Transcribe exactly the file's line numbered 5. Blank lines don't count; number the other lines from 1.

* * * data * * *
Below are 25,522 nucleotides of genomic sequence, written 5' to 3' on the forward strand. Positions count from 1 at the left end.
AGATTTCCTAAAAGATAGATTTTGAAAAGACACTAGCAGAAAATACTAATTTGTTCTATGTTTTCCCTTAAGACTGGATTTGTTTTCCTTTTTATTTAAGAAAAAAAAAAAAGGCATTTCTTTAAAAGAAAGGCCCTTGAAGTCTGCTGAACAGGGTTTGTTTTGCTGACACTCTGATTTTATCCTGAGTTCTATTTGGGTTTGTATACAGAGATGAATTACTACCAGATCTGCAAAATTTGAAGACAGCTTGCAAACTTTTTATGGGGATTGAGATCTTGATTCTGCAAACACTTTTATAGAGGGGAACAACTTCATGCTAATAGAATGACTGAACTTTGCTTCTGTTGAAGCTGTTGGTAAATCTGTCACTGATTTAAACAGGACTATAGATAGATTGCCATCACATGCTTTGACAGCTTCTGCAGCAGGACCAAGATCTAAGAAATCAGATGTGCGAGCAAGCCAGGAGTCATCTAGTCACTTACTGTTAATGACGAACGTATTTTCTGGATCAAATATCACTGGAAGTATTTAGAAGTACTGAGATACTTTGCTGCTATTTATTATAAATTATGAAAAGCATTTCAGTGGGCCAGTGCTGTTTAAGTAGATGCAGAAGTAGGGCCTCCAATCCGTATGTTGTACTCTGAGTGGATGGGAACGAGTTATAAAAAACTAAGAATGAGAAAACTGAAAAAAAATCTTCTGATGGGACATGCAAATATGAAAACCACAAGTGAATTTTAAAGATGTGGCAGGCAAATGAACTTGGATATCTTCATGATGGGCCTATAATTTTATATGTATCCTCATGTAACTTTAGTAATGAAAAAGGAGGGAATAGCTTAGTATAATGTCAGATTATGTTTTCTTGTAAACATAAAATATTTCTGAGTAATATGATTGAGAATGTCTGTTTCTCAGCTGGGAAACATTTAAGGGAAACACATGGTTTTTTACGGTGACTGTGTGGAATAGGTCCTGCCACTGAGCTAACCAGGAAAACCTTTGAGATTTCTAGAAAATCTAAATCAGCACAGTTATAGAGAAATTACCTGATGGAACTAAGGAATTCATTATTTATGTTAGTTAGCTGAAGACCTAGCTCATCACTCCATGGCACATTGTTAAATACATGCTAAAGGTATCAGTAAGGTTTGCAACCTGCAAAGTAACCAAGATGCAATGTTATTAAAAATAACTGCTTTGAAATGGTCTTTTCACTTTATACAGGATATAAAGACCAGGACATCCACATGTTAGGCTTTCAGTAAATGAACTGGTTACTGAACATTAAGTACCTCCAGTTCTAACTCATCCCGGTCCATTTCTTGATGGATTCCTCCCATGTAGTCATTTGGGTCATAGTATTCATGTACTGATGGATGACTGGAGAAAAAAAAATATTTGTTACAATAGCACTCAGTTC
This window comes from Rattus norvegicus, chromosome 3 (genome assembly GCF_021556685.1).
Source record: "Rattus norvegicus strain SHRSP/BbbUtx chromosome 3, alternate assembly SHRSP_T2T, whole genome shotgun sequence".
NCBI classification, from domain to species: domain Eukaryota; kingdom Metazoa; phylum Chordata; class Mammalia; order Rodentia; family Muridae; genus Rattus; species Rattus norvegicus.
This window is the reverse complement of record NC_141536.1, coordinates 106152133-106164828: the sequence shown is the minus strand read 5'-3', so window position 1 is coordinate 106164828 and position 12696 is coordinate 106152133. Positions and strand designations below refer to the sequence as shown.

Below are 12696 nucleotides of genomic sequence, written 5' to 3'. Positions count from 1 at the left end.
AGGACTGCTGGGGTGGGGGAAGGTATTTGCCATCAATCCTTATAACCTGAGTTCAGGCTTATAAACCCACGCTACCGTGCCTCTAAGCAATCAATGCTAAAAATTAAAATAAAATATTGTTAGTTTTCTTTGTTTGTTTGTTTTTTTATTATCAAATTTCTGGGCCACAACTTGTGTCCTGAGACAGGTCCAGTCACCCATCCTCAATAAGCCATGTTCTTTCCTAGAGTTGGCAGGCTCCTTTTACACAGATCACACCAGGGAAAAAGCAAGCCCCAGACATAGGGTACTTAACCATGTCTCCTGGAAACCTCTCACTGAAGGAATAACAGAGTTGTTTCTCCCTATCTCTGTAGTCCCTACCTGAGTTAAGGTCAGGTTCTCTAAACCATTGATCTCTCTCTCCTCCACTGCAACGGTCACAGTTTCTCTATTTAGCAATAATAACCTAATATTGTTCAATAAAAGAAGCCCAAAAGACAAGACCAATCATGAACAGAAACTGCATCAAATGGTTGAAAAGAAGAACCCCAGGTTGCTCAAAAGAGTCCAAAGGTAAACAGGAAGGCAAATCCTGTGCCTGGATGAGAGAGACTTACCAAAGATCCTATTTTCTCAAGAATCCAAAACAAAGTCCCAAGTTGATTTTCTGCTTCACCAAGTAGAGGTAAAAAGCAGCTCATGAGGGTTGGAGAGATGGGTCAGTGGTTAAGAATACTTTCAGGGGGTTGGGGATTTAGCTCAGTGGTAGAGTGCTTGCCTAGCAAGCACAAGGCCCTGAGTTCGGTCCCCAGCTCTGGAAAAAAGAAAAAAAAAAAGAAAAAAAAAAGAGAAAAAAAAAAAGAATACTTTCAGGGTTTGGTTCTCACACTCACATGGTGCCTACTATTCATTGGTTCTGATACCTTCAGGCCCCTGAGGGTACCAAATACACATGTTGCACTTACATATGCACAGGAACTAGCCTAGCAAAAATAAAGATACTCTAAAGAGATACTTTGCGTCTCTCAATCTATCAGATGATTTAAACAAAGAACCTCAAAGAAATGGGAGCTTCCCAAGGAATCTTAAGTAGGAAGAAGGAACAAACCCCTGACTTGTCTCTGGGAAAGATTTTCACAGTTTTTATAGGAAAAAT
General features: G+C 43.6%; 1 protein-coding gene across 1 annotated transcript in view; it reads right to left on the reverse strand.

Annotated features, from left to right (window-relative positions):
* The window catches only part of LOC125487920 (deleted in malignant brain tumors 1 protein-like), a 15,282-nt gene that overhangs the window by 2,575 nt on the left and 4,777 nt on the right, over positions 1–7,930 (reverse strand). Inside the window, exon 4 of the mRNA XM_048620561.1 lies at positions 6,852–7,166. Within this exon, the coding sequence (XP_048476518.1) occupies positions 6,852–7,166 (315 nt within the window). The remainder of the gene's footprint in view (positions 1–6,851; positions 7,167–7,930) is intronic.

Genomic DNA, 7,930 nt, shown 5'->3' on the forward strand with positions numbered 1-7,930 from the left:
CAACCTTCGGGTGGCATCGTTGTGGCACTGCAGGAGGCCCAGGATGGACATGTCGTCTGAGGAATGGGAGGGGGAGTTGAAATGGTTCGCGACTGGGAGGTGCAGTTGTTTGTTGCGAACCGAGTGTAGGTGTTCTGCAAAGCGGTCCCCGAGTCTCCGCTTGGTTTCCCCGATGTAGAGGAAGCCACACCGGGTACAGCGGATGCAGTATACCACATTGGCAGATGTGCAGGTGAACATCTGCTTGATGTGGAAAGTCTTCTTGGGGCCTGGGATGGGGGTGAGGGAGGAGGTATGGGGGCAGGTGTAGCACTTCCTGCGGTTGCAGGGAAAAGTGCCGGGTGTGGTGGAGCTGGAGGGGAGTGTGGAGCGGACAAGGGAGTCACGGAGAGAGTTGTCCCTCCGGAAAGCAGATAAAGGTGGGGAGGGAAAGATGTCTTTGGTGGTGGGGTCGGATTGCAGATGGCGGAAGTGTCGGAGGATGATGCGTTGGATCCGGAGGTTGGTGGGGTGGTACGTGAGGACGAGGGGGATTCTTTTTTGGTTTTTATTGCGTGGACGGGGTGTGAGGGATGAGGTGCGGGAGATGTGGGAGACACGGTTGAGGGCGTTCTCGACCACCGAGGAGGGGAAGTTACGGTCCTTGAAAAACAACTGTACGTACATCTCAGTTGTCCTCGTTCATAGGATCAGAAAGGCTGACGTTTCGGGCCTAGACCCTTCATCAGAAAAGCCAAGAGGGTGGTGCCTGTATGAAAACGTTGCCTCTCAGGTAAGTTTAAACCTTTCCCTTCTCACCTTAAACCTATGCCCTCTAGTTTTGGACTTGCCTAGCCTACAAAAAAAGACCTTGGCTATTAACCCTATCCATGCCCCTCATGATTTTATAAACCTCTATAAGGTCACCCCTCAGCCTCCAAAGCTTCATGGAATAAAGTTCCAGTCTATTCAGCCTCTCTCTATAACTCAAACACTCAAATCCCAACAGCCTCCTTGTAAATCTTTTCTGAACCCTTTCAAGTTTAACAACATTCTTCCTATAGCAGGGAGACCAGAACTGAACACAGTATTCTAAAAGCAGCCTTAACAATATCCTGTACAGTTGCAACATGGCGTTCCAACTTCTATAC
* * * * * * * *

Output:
NCBI classification, from domain to species: domain Eukaryota; kingdom Metazoa; phylum Chordata; class Mammalia; order Rodentia; family Muridae; genus Rattus; species Rattus norvegicus.